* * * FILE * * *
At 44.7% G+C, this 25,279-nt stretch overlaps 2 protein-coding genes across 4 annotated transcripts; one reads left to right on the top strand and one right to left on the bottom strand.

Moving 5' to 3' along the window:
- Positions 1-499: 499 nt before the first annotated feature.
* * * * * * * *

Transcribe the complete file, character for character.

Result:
At 44.7% G+C, this 25,279-nt stretch overlaps 2 protein-coding genes across 4 annotated transcripts; one reads left to right on the top strand and one right to left on the bottom strand.

Moving 5' to 3' along the window:
- Positions 1-499: 499 nt before the first annotated feature.